Magazine article Washington Report on Middle East Affairs

After Six-Year Wait, Israel Affirms Rights of Pregnant Migrant Workers

Magazine article Washington Report on Middle East Affairs

After Six-Year Wait, Israel Affirms Rights of Pregnant Migrant Workers

Article excerpt

The Israeli Supreme Court struck a rare blow for the rights of migrant workers when it ruled against the government's procedure for dealing with pregnant migrant workers. Women migrant workers who were lawfully present and gave birth had to choose between losing their documented status and returning to their home countries within three months of giving birth, or sending their babies away and continuing to work in Israel without them.

Migrant workers usually pay exorbitant charges to secure their placement abroad. In countries such as the Philippines and Indonesia, it is standard practice for recruiters and agents in the home and destination countries to demand sums equal to eight to ten months of a domestic worker's salary, despite the existence of legal limits on placement fees. Thus, if women migrant workers are forced to return home in their first year of placement, their families may see little or no benefit from their work.

More than six years ago, Israeli civil society organizations submitted a petition to the court challenging the constitutionality of the procedure in force. On April 13, Justice Ayala Procaccia delivered the court's verdict. She said:

"The procedure for the handling of a pregnant migrant worker violates the migrant worker's constitutional right to parenthood, afforded to her according to Israel's legal system. The procedure, taken simply, while not imposing on the worker to separate from her child after his birth, still forces upon her a choice between two evils: one, to leave Israel with her baby after the birth, and to miss an additional period of work in Israel allowed in her work permit, and by so to suffer severe economic hardship; and the second-to return to Israel to continue working without the child, leaving him to be cared for by others in a country overseas...It should be mentioned that the worker's arrival to Israel involves a significant financial investment, and her natural financial expectations are that this investment will be returned during the period of work in Israel, and that additionally, she will be able to secure other financial gains and support her family across the sea. Forcing a woman to choose between continued employment while realizing her legitimate financial expectations, and realizing her right to motherhood, cannot be reconciled with the normative and legal-constitutional perceptions of Israeli society. Constructing the alternatives in such a way is, first and foremost, a violation of the migrant worker's right to parenthood."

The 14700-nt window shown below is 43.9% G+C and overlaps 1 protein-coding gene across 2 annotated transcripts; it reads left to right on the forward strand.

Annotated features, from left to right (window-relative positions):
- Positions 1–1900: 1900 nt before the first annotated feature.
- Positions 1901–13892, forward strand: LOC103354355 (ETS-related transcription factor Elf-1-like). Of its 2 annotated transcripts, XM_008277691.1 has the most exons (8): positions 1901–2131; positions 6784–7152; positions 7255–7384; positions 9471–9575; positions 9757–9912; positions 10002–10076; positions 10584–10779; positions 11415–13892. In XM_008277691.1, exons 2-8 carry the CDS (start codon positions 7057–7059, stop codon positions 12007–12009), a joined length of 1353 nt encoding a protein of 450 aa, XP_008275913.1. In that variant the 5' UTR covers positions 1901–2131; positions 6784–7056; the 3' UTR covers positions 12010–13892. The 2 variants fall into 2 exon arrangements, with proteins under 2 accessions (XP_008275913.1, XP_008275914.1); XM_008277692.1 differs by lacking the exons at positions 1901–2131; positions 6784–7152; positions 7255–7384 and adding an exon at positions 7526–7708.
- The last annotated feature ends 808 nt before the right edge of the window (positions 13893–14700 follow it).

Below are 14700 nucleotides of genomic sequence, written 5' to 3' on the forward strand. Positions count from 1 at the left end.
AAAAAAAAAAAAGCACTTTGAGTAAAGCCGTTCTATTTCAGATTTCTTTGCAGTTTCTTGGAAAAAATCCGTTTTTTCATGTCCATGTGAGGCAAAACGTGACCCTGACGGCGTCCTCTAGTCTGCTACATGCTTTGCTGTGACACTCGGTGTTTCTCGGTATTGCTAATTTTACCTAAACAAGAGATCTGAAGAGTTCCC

Among the organizations that submitted the petition was Kav La'Oved (otherwise known as "Workers' Hotline"), which began operating during the first intifada, in 1991, in support of Palestinian workers from the West Bank and Gaza Strip who went to work in Israel. The number of Palestinian workers was cut radically and since then most of Kav La'Oved's activity has been in support of the migrant workers from other parts of the world who were employed in their place.

A month and a half after the Supreme Court ruling in its favor, the Knesset passed a law overthrowing an earlier Kav La'oved success, wrote Hanny Ben-Israel on the organization's Web site ("Knesset passes pro-slavery bill," May 24, 2011).

Some states have regulations for migrant workers that tie their legal presence to employment by a specific employer. This prevents migrants from taking jobs that locals should have, they argue, and makes employers responsible for supervising the activities of the workers, including ensuring that they return home when their work permits expire. Migrant worker advocates counter that this kind of arrangement makes workers completely reliant on the goodwill of their employers, since they are unable to walk out on them without losing their status in the host country. They are thus vulnerable to many abuses, including physical and mental harm, overwork and salary deductions. In the Gulf countries, there's the "sponsorship" system, and Israel used to regulate migrant workers' employment in a similarly restrictive way. …

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